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It's not that I disapprove citing your own posts, it is something I have considered doing myself for extra credibility and all that jazz. But I always wonder what's up with referring to yourself in the third person. Is it to deny even the possibility of subjectivity in your statements?
Referring to myself as "reckful" is a stylistic tic that I adopted early in my forum-posting career (at INTJforum in 2009), largely for the amusement of my fellow forumites.

In essence, Myers "discovered" that S and J have the same effects on a person as Jung thought was a tendency of introversion. What is it about sensation and judgement that make it so i.e. the cause, and how did Myers exactly come up with that.
That's incorrect.

On S/N, Jung thought abstract/concrete was a core part of the difference between introversion (abstract, as he saw it) and extraversion (concrete). And Myers discovered that abstract/concrete and I/E didn't actually correlate.

On J/P, if you're looking for Jungian descriptions of the personality characteristics associated with the MBTI J/P dimension, the best place to look is his characterizations of J-doms (what he called the "rational types") and P-doms (the "irrational types"), rather than his E/I descriptions.

On the general issue of how Myers "came up with" the MBTI dichotomies, that's explained in the spoiler you partly quoted. The short answer is, she put Jung to the test, and went where the data took her.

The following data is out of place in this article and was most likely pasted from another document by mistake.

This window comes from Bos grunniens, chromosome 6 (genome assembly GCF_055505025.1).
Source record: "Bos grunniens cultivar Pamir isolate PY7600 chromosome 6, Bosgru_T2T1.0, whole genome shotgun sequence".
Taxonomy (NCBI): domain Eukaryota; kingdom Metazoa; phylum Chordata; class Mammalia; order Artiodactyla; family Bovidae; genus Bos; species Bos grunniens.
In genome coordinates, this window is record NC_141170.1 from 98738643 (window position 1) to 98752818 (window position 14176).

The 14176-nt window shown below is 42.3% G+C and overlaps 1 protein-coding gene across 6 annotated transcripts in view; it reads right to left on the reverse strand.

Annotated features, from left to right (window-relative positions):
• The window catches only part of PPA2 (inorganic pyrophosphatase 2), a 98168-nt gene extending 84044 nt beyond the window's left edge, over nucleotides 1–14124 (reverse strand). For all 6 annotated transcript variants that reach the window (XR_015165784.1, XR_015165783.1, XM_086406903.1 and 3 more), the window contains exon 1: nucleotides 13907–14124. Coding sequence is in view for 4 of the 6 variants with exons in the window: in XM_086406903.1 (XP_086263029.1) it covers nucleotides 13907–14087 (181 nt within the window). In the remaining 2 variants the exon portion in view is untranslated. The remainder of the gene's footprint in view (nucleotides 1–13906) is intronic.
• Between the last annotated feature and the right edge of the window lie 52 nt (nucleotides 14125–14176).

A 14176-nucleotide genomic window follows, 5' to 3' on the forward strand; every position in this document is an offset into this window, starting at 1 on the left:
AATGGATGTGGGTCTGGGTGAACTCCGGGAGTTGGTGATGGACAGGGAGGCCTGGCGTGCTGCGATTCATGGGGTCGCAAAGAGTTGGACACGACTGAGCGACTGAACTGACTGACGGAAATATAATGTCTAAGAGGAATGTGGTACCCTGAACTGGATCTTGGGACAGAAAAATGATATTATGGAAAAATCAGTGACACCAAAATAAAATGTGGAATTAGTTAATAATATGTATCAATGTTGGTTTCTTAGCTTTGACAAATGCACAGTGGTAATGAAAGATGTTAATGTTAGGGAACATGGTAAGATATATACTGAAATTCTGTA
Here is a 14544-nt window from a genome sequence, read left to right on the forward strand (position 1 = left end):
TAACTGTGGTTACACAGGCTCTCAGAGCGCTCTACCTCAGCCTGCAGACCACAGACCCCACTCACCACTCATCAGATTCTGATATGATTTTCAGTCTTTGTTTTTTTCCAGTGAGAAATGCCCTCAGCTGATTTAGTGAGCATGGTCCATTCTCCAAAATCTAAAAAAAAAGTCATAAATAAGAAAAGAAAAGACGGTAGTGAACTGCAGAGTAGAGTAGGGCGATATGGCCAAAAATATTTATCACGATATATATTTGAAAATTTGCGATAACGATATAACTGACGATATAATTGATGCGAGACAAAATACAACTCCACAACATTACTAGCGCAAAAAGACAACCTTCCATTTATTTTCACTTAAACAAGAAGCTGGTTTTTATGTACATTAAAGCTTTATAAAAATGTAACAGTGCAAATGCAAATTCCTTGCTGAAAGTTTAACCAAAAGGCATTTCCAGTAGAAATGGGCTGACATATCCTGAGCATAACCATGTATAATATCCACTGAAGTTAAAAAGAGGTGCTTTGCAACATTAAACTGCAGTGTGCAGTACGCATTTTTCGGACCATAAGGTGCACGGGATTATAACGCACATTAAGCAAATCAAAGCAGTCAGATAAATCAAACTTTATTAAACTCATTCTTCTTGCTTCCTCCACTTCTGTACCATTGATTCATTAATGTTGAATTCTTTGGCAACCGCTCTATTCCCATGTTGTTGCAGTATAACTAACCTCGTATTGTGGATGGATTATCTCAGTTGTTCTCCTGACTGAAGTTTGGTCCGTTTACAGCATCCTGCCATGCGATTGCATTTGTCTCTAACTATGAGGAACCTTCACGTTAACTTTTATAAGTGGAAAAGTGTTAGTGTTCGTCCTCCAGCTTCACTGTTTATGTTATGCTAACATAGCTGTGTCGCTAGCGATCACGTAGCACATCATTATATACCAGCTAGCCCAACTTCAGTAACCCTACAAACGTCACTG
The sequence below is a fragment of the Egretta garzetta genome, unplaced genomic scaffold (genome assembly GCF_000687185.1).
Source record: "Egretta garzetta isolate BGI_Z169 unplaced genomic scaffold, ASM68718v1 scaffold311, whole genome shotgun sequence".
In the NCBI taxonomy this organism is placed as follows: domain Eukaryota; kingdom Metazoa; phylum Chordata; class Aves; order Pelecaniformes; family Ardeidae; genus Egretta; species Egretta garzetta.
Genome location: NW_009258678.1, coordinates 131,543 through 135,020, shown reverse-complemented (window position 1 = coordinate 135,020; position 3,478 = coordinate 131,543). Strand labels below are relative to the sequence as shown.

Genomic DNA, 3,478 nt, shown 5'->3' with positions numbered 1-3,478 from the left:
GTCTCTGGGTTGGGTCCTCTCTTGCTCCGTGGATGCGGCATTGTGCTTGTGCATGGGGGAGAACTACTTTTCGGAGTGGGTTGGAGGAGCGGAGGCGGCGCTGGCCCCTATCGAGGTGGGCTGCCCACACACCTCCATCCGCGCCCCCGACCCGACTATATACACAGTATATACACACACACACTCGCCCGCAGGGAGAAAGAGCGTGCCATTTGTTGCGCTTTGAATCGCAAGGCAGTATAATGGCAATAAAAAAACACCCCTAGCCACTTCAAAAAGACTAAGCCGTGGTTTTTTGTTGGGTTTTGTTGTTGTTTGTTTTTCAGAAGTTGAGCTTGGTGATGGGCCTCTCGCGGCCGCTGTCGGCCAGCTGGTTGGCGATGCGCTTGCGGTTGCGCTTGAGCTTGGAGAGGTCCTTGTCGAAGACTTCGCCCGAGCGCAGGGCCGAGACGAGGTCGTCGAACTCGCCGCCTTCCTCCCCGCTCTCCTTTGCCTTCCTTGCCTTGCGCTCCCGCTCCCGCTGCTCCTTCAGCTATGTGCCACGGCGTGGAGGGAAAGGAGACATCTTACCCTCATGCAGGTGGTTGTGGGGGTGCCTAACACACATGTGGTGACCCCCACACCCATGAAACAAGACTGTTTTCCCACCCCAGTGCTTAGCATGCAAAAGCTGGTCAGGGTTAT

I recall asking you some time ago (unfortunately without receiving an answer) as to why art schools aren't full of sensory kids who make use of their intuitions - just as well, since your claim was that he opposite was obviously true. I cannot help but find this kind of theorizing lacking, and at the risk of repeating myself, with a test that associates "creativity" with intution it can hardly be surprising that a lot of people studying to become creative professionals end up with the "intuitive" label. However using this as evidence is just dishonest as it only confirms a mistake that took place earlier in the process aka. assigning a vague trait of "creativity" with the even more vague concept of intuition.
The reason the MBTI dichotomies pass muster in the psychometric department — and indeed, have been found to be essentially "on a par" with the leading Big Five tests (more here) — is that the various aspects of personality included in each dimension have decades of data in support of the fact that they have a tendency to cluster together.

But hopefully needless to say, it's important to always keep in mind that virtually all respectable personality psychology is about tendencies and probabilities. It's not about what particular types can't do or never do.